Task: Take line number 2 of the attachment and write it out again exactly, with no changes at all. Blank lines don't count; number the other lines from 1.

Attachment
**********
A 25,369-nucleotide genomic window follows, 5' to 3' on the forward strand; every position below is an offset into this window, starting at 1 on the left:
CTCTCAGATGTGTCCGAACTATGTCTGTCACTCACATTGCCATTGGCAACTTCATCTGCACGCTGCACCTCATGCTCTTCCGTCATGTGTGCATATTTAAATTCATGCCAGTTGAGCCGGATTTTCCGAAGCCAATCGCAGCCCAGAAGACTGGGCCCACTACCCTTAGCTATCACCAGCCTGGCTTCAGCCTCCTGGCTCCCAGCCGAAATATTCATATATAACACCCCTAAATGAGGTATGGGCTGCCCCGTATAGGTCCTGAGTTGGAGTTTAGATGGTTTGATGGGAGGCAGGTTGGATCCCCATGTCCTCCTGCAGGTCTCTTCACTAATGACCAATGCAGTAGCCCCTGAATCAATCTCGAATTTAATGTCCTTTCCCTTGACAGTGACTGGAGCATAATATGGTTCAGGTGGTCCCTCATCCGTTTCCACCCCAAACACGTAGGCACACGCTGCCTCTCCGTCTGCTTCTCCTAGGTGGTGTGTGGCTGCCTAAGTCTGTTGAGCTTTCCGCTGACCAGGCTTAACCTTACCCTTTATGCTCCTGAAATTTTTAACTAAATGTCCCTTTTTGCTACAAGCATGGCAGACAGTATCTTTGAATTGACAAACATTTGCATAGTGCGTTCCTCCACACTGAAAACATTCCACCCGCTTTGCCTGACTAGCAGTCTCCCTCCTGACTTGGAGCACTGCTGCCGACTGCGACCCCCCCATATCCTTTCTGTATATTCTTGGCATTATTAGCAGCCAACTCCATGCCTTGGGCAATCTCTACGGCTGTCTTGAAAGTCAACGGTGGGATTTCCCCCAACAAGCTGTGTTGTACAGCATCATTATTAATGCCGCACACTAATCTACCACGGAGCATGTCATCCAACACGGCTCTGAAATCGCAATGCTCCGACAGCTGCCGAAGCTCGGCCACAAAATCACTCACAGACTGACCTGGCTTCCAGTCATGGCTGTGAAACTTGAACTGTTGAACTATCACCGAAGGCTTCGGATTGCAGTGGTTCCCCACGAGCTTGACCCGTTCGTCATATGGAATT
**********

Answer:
CTCTCAGATGTGTCCGAACTATGTCTGTCACTCACATTGCCATTGGCAACTTCATCTGCACGCTGCACCTCATGCTCTTCCGTCATGTGTGCATATTTAAATTCATGCCAGTTGAGCCGGATTTTCCGAAGCCAATCGCAGCCCAGAAGACTGGGCCCACTACCCTTAGCTATCACCAGCCTGGCTTCAGCCTCCTGGCTCCCAGCCGAAATATTCATATATAACACCCCTAAATGAGGTATGGGCTGCCCCGTATAGGTCCTGAGTTGGAGTTTAGATGGTTTGATGGGAGGCAGGTTGGATCCCCATGTCCTCCTGCAGGTCTCTTCACTAATGACCAATGCAGTAGCCCCTGAATCAATCTCGAATTTAATGTCCTTTCCCTTGACAGTGACTGGAGCATAATATGGTTCAGGTGGTCCCTCATCCGTTTCCACCCCAAACACGTAGGCACACGCTGCCTCTCCGTCTGCTTCTCCTAGGTGGTGTGTGGCTGCCTAAGTCTGTTGAGCTTTCCGCTGACCAGGCTTAACCTTACCCTTTATGCTCCTGAAATTTTTAACTAAATGTCCCTTTTTGCTACAAGCATGGCAGACAGTATCTTTGAATTGACAAACATTTGCATAGTGCGTTCCTCCACACTGAAAACATTCCACCCGCTTTGCCTGACTAGCAGTCTCCCTCCTGACTTGGAGCACTGCTGCCGACTGCGACCCCCCCATATCCTTTCTGTATATTCTTGGCATTATTAGCAGCCAACTCCATGCCTTGGGCAATCTCTACGGCTGTCTTGAAAGTCAACGGTGGGATTTCCCCCAACAAGCTGTGTTGTACAGCATCATTATTAATGCCGCACACTAATCTACCACGGAGCATGTCATCCAACACGGCTCTGAAATCGCAATGCTCCGACAGCTGCCGAAGCTCGGCCACAAAATCACTCACAGACTGACCTGGCTTCCAGTCATGGCTGTGAAACTTGAACTGTTGAACTATCACCGAAGGCTTCGGATTGCAGTGGTTCCCCACGAGCTTGACCCGTTCGTCATATGGAATT